In contemporary discussions about the role of religion in the lives of individuals we often hear questions such as the following: Does God hear me when I call out in trouble? Why do bad things happen to good people? How do I define myself as a believer? What is the role of prayer? Do I have a personal relationship with a divine being, apart from the institutional religion? What roles do material objects, personal images, and private practices play within my religious life? This course will suggest that questions such as these are entirely relevant to the study of early Judaism, especially in the late biblical period, a time when the preserved literature and the evidence of material culture place great emphasis on the individual’s spiritual journey. This course introduces students to ways of thinking about personal religion and applies that theoretical framework to the study of a variety of sources in the Bible and beyond. Topics include the Book of Job, the confessional literature of the prophets, psalms of personal lament, visionary experiences, vow-making, incantations, ancient graffiti, and memoirs written in the first person. This course has no prerequisites and provides students with the methodological and historical background to appreciate this interesting corpus, its social context, and its composers.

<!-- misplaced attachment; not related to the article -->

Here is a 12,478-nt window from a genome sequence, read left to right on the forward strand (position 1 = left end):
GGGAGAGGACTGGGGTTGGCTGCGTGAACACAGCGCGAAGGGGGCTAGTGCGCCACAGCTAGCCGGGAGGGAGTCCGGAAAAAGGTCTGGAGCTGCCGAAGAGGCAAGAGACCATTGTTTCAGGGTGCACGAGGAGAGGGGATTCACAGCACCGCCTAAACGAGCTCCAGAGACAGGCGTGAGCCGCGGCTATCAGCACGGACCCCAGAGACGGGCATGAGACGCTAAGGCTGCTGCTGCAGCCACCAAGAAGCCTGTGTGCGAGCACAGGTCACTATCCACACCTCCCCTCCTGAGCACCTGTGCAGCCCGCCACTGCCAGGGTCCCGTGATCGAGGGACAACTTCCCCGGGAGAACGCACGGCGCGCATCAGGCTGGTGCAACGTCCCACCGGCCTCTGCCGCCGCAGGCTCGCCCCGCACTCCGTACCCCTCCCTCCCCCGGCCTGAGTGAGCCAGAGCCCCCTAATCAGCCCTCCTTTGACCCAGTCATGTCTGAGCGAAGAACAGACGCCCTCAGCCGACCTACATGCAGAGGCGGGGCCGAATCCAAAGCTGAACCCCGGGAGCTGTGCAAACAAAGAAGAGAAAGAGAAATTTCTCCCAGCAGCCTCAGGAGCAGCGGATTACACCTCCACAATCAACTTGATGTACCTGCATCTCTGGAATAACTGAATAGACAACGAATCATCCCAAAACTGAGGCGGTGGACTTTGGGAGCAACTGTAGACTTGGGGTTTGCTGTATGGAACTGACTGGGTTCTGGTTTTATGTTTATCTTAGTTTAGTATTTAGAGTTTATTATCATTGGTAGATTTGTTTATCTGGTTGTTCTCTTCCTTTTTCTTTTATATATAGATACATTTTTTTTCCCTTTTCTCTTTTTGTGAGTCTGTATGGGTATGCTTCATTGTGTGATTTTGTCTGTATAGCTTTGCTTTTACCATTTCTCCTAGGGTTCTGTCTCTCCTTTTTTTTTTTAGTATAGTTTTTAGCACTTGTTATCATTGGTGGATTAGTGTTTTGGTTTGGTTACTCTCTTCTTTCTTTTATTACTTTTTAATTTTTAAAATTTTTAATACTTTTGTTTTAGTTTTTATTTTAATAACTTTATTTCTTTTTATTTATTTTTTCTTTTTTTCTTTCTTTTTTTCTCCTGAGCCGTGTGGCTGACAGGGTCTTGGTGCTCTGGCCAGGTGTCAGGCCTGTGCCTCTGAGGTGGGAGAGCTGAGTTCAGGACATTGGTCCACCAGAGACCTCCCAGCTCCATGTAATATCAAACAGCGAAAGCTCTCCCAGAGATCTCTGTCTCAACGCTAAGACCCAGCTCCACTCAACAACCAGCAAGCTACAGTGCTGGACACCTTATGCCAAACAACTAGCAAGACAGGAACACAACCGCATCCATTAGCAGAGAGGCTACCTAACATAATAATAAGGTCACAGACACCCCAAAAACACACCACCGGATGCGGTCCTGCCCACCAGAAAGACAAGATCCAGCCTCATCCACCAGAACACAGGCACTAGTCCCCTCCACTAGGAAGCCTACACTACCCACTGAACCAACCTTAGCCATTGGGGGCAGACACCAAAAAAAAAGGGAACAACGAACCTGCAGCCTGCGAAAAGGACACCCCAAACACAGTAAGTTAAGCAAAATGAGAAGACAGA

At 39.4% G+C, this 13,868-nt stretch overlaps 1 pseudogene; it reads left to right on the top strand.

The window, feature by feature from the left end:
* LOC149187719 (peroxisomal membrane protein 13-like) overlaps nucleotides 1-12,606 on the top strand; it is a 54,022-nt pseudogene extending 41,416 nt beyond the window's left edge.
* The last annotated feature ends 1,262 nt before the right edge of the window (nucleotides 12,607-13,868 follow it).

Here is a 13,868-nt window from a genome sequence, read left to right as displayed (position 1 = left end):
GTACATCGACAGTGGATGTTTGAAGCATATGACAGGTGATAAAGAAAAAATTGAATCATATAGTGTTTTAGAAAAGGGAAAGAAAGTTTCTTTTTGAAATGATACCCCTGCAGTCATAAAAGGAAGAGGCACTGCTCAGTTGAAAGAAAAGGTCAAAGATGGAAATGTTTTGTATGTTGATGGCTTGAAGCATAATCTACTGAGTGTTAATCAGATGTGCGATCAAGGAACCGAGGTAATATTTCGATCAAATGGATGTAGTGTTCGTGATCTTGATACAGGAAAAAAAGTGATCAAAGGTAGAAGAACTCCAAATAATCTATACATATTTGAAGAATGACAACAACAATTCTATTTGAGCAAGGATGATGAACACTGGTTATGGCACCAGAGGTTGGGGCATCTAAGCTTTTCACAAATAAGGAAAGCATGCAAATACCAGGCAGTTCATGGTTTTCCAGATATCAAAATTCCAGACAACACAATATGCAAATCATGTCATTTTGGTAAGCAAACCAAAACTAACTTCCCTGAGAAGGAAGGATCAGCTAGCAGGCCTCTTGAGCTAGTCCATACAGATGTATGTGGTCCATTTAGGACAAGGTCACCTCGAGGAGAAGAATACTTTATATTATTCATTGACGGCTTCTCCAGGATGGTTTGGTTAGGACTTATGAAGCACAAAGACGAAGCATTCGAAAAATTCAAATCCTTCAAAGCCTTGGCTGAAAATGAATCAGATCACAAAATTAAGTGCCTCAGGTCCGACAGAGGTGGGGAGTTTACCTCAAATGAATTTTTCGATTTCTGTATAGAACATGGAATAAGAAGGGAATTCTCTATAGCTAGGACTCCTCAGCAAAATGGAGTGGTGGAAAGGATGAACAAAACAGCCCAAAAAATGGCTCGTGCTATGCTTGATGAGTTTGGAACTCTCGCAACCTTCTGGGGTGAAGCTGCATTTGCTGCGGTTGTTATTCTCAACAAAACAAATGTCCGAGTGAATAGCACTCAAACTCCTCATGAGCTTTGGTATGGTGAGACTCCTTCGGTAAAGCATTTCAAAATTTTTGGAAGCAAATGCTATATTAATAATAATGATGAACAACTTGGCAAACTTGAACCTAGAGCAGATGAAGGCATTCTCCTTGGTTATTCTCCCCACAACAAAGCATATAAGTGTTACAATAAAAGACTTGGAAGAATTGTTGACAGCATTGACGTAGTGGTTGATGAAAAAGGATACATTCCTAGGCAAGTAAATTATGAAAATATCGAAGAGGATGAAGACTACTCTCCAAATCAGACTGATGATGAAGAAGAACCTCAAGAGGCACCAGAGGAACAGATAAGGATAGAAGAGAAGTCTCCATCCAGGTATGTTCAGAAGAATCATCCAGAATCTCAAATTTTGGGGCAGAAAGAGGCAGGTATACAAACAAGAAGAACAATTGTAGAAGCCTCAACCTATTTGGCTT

Spring semester. Professor Niditch.
Attention to Speaking, Attention to Writing, Transnational or World Cultures Taught in English